Vivek Agnihotri recounts his Jadavpur University ordeal: No room for the Right
Disclaimer: These are strictly my experiences at Jadavpur University, from my point of view, as seen with my eyes, both Left and Right.
For a film that was canned with no backing, no support, no money, a screening at Jadavpur University (JU) couldn’t have been a small event.
For a film that exposes the sinister politics of the Naxal-NGO-academia nexus, screening it in a Naxal citadel couldn’t have been a small event.
For a film that has become an India-loving students’ movement, a screening at JU amidst anti-India sloganeering couldn’t have been a small event.
In the life of Buddha, 6 May, 2016 was an enlightening day.
By now there are a plethora of stories and a slew of controversy about what happened at JU that day. No journalist has bothered to ask for my version. A few did, but printed exactly what I never said. The Indian media, especially the English electronic media is the most dishonest institution of India. They are always in a hurry, their questions are statements, they have no courtesy, they are arrogant, rude and humiliating. They are always running late for something or the other, and therefore, cannot concentrate.
I am not talking about those hundreds and thousands of hard-working young girls and boys who are running from one bit of 'breaking news' to another. I am talking about those who instruct them to twist the news. Or who twist it themselves to further their agenda.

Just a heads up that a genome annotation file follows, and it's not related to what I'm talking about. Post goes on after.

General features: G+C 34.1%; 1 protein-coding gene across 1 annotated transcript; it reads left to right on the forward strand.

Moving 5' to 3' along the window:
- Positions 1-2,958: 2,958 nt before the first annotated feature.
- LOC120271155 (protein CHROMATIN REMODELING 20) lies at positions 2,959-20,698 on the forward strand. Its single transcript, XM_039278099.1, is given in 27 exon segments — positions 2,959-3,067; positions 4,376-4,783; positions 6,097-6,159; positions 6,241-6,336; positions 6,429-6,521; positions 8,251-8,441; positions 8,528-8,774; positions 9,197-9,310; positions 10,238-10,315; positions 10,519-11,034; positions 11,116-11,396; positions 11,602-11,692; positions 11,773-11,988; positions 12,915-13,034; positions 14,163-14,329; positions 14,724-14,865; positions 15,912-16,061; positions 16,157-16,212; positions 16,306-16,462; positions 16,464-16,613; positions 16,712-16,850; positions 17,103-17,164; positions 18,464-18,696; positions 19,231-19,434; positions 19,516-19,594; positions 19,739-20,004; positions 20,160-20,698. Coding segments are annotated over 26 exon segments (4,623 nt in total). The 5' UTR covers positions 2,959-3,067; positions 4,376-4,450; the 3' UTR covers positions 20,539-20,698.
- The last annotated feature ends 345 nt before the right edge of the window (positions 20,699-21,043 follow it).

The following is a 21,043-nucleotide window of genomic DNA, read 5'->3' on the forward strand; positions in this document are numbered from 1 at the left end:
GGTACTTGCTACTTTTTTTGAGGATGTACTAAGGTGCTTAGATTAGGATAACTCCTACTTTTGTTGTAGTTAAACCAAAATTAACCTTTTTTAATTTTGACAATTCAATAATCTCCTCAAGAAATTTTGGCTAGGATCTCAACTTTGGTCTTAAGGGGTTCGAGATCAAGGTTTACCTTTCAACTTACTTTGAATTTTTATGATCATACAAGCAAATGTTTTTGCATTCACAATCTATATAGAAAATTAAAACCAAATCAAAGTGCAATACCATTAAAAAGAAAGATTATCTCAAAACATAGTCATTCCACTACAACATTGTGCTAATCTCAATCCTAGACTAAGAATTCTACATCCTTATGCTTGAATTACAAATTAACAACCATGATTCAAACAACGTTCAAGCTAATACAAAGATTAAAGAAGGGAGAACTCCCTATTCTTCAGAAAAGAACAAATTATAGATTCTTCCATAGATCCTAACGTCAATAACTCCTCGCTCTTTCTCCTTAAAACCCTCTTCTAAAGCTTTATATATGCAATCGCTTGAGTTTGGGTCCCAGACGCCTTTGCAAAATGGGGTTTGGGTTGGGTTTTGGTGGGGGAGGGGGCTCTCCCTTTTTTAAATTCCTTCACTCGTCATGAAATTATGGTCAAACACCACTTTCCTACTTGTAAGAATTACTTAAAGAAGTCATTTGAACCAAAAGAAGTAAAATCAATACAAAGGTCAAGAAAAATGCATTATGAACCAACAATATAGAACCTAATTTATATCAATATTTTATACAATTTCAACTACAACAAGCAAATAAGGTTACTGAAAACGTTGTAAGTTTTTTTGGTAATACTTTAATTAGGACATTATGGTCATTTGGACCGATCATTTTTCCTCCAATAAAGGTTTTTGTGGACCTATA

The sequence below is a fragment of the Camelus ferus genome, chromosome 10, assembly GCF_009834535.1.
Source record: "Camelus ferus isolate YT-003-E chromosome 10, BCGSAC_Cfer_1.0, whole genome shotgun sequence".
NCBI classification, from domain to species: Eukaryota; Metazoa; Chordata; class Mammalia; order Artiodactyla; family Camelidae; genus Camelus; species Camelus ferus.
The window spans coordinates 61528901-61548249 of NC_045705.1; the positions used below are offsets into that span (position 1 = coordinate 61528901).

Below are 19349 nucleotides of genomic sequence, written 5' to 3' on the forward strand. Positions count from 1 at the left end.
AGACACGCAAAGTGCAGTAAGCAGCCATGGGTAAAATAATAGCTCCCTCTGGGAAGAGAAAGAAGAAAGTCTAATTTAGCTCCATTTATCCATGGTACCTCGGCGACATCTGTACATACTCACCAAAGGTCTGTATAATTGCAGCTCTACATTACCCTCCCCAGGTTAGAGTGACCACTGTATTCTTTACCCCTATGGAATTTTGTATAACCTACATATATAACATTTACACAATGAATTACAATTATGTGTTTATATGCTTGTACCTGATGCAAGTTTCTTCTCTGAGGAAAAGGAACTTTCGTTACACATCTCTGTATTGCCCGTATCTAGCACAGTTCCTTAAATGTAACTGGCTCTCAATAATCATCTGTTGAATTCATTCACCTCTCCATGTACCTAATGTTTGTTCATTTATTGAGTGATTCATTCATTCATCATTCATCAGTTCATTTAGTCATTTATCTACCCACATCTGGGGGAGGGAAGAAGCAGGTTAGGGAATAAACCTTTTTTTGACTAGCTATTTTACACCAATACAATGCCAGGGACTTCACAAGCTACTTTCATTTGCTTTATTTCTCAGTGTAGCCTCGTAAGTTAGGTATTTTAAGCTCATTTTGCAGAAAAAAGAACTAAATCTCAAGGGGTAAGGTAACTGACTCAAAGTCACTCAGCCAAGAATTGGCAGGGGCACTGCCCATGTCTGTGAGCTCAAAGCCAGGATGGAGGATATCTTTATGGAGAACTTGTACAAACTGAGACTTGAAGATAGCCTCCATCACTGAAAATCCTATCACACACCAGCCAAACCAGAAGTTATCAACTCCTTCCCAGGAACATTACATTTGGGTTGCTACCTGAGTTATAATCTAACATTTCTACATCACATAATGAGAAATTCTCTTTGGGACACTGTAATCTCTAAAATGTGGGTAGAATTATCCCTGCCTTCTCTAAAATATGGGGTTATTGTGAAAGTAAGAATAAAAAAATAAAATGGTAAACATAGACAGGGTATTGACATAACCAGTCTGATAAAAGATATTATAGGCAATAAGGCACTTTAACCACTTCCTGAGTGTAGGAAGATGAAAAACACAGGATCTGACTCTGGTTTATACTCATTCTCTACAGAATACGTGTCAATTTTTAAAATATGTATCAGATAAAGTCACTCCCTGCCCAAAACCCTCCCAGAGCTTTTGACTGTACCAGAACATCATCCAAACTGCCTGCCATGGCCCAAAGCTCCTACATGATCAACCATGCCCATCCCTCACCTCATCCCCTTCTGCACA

And it’s no rocket science to understand the design of this parallel politics. For the last 70 years English media has loved to paint any rightist organisation, especially the RSS, as regressive, uncivilised, aggressive and fundamentalist. Any organisation connected with the RSS — in this case, the ABVP — is considered a party of goons. Meanwhile, the student members of left-wing parties are considered rebels, revolutionaries, progressive and intellectual.
It’s more like a perception battle.
The media has created a ‘group of somebodies’ and a ‘group of nobodies’. Those raising slogans against the State of India are painted as ‘the Superiors’ and the ones singing Vande Mataram as ‘the Inferiors’.
Some people like to believe they are liberals. Liberals are those who do liberal things, not the ones who are against the Right. If you look at the reporting of the JU event, they always write ‘left-wing students’ and ABVP goons or outsiders. I realised this when a journalist asked me at JU: “How do you feel about the presence of some ABVP boys?” I wondered, “Aren’t they students here? Aren’t they called ‘Akhil Bhartiya Vidyarthi Parishad’? Vidyarthi means students,” I explained. She was taken aback and said, “But… no… yeah…. But…” I knew she had no answer, only biases. I again asked her, “Aren’t they students of the same university? What do they need to do to be recognised as students? Raise anti-India slogans?”
She became upset and left me to go and cover the protesting students — the real students according to her.
Somebody had to challenge this myth. I did it by making Buddha In A Traffic Jam. I did it by taking the film directly to the students and that too into their own citadels like JNU, IITM, National Law University, Hyderabad Central University and now at JU. They hate my guts. I exposed the shallow arguments of Manuvad se Azadi and Brahmanvaad se Azadi.
I explained to them how one has to innovate, make profits, create capital in order to get Bhukmari se Azadi.